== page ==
It is no secret that the operators of large digital platforms are generally unwilling to negotiate licensing agreements, trying to circumvent the rights of publishers in every possible way. An example from abroad, namely France - one of the first Member States to impose this new obligation on providers - may serve as an illustration. Google tried to get around this obligation by giving the publisher a choice: either it would license Google to publish the articles for free, or Google would not offer the publisher’s articles in its search at all. The Antitrust Authority found this to be an abuse of dominance and ordered Google to agree a remuneration with the publishers. Nevertheless, the outcome of the agreement between Google and the publishers’ representatives was not exactly favourable for the publishers, according to many opinions.

Problematic concepts

The Amendment (unfortunately copying the DSM Directive in this respect) contains rather problematic and vague wording. Under Section 87b (8) of the amended Copyright Act (see above) “the right to use a press publication shall not apply to the use of single words or very short extracts from a press publication and to the insertion of hyperlinks”. Unfortunately, neither the Amendment nor the DSM Directive specify what constitutes “a short extract”. According to the Explanatory Memorandum, this concept will be interpreted on a case-by-case basis, in line with the ethos of the DSM Directive, which seems rather problematic, especially in the context of potential litigation before the court, and not conducive to the legal certainty that all legislative efforts should aim for. In this respect, the DSM Directive has not fulfilled its purpose of unifying the legislation of the Member States, more or less delegating to them the responsibility to ensure at least a minimum level of legal certainty for the right holders and service providers as well as for the users. Unfortunately, unlike France or Germany, Czech legislation has not responded to this issue, failing to provide any specification of the vague terminology.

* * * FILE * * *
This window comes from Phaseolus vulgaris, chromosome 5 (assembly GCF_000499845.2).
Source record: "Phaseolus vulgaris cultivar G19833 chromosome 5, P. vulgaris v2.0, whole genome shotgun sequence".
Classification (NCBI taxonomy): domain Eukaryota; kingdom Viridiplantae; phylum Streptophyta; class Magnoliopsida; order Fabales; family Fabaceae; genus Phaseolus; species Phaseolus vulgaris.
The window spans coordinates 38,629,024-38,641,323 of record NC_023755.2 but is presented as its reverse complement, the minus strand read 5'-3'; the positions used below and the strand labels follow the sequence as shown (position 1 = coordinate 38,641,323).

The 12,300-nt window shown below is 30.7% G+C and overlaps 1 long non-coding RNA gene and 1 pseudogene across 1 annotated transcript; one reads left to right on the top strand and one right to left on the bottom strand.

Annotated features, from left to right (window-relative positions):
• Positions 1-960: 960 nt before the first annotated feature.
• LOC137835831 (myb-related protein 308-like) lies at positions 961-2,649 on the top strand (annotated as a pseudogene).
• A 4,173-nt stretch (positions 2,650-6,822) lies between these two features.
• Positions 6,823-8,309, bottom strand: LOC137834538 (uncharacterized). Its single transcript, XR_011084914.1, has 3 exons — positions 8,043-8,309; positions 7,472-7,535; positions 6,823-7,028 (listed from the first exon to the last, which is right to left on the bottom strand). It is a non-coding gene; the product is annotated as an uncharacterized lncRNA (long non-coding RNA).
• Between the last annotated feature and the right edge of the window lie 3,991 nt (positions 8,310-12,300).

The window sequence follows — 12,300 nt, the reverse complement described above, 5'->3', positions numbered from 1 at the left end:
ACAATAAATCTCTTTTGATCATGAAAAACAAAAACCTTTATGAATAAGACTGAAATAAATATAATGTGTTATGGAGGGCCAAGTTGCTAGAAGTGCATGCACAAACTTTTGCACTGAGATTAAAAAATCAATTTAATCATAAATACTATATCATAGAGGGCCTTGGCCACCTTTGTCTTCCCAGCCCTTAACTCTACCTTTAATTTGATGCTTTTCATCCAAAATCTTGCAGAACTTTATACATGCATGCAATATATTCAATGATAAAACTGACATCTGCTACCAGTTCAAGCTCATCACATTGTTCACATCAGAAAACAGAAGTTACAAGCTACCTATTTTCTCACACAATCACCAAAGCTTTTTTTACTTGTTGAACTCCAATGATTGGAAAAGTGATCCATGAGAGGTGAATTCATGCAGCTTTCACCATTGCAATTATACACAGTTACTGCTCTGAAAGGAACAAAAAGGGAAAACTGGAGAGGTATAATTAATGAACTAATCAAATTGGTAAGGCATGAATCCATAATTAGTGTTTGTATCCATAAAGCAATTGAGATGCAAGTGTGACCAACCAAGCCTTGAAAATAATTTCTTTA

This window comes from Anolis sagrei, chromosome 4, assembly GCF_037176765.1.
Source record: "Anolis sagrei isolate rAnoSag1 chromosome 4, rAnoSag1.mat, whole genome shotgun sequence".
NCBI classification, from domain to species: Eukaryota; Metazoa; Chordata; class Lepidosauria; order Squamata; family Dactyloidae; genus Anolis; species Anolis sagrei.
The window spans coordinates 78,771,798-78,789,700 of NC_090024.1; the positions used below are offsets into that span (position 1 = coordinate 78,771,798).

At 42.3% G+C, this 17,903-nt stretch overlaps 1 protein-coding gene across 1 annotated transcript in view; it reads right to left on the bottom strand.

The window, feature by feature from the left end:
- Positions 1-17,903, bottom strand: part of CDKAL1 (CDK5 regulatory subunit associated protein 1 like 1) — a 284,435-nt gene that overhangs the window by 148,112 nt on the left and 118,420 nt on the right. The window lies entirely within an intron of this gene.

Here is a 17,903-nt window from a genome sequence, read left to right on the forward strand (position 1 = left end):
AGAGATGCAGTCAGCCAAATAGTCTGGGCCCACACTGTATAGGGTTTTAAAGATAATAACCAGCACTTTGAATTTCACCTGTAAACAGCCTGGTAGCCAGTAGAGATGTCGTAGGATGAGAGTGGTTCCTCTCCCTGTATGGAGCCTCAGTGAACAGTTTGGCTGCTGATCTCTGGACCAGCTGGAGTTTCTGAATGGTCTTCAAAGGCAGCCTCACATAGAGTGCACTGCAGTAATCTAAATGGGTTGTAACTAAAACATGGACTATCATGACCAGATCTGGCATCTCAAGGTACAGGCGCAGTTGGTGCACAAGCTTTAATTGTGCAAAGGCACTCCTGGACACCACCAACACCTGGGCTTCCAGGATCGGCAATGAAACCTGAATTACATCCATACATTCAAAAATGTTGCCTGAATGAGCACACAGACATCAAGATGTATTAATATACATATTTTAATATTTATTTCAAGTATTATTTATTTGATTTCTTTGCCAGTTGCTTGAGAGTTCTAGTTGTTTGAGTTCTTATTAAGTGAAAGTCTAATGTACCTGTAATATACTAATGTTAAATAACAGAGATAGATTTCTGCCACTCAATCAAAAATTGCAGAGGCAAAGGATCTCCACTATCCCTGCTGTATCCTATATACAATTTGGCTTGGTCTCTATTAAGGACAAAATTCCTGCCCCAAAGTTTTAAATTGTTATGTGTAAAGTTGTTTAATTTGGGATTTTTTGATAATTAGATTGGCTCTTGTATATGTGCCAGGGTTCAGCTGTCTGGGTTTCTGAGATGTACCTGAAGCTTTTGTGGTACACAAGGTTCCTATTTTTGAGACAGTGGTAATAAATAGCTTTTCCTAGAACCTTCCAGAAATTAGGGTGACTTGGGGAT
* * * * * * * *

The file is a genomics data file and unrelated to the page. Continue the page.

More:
Another rather fundamental deficiency of the Amendment is the so-called extended collective management (provisions of Section 97e et seq. of the amended Copyright Act), which will operate in an opt-out mode where the collective manager will represent all right holders unless they explicitly opt out. The above shortcomings open up a very wide scope of issues for potential litigation.

New statutory licences

On the other hand, there are several benefits that the Amendment brings, comprising a number of new statutory licences allowing, inter alia, easier access to otherwise copyright-protected content for educational and cultural purposes:

Licences for automated text or data analysis - data mining

Automated analysis of texts or data occurs during data mining (the process of extracting data from a digital master). This process subsequently provides information about the interrelationships and correlations within the data. This information is usually further used not only for scientific but especially for commercial purposes. These analyses are also conducted for copyright-protected works (because it is an automated activity). The Amendment is intended to strengthen legal certainty for authors and copyright holders, as well as for miners, who until now have been operating in a “legal fog” without clear definitions and boundaries. The new licence to reproduce a work for the purpose of automated analysis of texts or data provided for in Section 39c of the Copyright Act aims to clearly define these boundaries and to strengthen legal certainty for all stakeholders.

The Amendment also stipulates special licences for scientific institutions, e.g. universities conducting scientific research as part of their activities, certain legal entities that meet the statutory conditions, and cultural heritage institutions (specified in more detail in Section 39d of the amended Copyright Act). If they make a reproduction of the work specifically for text and data mining for the purposes of scientific research, these institutions will not interfere with copyright under the circumstances.

Licence for the use of a work not available on the market